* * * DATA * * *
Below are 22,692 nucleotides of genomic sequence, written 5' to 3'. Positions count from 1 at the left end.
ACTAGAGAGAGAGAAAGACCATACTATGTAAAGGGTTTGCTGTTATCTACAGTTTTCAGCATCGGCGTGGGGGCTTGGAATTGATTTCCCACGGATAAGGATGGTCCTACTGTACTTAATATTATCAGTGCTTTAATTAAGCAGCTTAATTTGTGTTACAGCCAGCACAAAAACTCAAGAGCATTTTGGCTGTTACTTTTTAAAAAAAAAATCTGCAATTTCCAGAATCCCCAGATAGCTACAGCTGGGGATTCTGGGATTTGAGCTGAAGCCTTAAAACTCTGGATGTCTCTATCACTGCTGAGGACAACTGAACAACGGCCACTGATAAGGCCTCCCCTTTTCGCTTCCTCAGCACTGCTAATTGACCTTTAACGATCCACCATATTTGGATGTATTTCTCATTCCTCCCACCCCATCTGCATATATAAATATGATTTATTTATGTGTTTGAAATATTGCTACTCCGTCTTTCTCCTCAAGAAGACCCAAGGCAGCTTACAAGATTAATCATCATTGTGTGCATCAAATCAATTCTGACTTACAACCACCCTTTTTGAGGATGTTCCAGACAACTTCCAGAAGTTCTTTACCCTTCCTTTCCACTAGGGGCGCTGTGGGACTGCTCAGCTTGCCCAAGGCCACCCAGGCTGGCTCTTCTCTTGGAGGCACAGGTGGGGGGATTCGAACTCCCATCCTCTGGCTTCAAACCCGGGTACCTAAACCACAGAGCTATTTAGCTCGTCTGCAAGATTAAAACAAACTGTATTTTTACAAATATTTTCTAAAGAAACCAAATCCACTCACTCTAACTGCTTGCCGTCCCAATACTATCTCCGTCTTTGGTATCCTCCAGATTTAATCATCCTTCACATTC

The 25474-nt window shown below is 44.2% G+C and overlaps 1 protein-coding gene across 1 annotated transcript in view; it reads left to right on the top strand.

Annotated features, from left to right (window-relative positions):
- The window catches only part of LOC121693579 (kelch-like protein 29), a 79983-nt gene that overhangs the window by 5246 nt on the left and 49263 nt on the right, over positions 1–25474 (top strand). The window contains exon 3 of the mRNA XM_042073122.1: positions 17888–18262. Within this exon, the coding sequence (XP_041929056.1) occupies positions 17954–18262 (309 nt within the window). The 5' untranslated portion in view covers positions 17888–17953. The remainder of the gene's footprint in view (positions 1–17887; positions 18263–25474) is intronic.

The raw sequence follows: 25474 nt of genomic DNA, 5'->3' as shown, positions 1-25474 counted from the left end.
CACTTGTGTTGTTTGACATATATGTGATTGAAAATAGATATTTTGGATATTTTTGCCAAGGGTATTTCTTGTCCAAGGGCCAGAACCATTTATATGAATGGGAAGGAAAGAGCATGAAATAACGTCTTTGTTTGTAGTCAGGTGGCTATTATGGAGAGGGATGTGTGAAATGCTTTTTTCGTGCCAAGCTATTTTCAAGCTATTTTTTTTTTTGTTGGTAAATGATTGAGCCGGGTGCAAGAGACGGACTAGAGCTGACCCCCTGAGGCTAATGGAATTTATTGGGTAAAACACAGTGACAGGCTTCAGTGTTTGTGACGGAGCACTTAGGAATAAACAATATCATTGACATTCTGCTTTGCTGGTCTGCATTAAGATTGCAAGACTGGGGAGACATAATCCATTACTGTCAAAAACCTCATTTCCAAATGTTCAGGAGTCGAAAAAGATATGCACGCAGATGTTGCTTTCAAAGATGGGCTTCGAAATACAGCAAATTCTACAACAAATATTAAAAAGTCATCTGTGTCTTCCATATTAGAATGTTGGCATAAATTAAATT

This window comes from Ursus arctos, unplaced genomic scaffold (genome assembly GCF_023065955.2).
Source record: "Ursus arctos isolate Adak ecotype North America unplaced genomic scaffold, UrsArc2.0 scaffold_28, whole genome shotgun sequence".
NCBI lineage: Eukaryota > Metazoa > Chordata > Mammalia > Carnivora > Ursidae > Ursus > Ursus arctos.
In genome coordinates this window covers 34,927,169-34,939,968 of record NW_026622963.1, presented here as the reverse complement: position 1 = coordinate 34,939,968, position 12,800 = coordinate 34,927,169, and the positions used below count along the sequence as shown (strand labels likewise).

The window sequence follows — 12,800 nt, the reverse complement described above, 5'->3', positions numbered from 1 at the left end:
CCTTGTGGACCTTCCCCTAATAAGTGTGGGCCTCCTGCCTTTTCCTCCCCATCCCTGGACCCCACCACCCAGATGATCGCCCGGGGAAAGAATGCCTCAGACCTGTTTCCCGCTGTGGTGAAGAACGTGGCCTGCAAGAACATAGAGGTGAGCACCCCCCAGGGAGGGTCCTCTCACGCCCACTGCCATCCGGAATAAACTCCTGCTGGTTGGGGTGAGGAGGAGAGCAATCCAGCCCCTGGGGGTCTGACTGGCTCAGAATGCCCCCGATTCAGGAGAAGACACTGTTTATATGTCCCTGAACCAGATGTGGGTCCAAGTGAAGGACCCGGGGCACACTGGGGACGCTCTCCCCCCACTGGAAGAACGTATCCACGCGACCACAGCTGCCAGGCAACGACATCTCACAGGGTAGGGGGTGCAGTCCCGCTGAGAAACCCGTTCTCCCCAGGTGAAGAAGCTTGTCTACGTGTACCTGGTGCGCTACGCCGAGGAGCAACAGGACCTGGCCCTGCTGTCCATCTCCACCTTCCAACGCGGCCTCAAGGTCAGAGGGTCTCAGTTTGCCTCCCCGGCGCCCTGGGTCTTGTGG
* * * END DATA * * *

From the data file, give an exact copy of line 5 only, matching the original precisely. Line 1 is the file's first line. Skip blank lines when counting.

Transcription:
- The window catches only part of LOC121693579 (kelch-like protein 29), a 79983-nt gene that overhangs the window by 5246 nt on the left and 49263 nt on the right, over positions 1–25474 (top strand). The window contains exon 3 of the mRNA XM_042073122.1: positions 17888–18262. Within this exon, the coding sequence (XP_041929056.1) occupies positions 17954–18262 (309 nt within the window). The 5' untranslated portion in view covers positions 17888–17953. The remainder of the gene's footprint in view (positions 1–17887; positions 18263–25474) is intronic.